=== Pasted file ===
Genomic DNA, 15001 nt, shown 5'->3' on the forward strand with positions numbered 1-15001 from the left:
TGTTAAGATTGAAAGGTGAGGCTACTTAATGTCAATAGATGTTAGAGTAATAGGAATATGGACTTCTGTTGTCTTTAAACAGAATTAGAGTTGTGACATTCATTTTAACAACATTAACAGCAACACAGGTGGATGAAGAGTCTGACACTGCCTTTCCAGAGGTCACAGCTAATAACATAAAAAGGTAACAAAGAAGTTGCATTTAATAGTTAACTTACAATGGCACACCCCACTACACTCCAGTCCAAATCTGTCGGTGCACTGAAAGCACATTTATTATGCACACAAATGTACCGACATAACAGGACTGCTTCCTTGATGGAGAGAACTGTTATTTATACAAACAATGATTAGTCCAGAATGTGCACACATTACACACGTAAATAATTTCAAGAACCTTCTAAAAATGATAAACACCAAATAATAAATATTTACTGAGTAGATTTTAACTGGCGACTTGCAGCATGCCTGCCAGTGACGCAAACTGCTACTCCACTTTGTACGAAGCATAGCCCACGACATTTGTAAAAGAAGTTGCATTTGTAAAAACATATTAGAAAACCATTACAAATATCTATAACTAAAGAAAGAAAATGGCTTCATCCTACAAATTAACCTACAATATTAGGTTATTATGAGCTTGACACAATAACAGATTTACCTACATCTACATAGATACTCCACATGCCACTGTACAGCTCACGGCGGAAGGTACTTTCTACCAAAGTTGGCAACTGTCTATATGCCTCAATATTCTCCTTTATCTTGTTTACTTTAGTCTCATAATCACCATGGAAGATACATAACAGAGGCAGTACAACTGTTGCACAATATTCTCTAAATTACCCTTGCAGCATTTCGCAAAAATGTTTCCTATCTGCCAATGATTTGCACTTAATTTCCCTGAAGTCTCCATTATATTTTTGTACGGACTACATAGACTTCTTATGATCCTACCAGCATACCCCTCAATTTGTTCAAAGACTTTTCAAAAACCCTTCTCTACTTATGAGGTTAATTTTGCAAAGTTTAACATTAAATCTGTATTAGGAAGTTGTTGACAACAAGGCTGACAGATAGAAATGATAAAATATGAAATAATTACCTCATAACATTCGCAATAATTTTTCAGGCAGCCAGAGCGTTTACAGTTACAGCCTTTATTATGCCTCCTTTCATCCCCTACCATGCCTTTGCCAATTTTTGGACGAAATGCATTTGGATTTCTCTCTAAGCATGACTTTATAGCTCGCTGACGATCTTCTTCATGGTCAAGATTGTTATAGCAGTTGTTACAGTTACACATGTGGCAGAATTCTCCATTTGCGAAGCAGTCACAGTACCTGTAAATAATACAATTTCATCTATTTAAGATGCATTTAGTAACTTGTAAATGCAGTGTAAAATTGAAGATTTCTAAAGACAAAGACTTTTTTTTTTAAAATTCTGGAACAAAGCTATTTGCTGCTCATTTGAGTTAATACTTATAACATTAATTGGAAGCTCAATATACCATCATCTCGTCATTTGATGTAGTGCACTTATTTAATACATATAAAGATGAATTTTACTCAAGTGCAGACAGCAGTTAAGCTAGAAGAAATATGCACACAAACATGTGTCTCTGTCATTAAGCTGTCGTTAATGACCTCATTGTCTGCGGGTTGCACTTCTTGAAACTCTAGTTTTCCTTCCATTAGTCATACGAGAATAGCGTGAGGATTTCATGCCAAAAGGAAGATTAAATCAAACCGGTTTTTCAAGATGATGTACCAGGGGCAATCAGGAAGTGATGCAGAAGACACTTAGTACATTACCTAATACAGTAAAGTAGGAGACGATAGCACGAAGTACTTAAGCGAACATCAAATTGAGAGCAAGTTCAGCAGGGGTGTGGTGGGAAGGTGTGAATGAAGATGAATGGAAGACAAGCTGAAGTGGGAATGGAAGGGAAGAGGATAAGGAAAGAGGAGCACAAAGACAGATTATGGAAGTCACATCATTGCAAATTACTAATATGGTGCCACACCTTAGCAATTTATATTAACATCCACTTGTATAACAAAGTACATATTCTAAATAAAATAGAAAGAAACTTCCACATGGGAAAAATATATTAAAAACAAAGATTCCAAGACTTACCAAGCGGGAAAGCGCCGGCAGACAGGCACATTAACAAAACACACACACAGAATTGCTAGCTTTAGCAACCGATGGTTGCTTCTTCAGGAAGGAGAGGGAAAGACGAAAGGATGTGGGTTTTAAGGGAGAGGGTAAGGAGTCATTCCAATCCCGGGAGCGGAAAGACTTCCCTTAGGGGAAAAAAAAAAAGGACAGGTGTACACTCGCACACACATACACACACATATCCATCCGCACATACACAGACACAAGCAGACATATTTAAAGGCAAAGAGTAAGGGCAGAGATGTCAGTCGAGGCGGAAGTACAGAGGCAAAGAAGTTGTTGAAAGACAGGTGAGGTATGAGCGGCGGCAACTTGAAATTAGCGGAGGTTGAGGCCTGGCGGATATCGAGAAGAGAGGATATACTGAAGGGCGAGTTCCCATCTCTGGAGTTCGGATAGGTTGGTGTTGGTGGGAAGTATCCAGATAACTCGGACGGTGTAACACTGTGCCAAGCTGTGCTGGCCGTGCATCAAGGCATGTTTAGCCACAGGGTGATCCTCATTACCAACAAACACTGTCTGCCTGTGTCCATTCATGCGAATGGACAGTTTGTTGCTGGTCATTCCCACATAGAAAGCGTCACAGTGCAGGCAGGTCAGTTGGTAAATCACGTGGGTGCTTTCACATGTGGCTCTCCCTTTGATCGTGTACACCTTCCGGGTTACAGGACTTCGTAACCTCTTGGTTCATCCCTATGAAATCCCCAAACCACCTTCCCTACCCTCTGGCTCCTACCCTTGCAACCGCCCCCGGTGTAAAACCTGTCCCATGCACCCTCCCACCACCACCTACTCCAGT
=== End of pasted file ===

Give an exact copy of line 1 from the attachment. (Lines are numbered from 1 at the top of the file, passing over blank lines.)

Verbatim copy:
Genomic DNA, 15001 nt, shown 5'->3' on the forward strand with positions numbered 1-15001 from the left: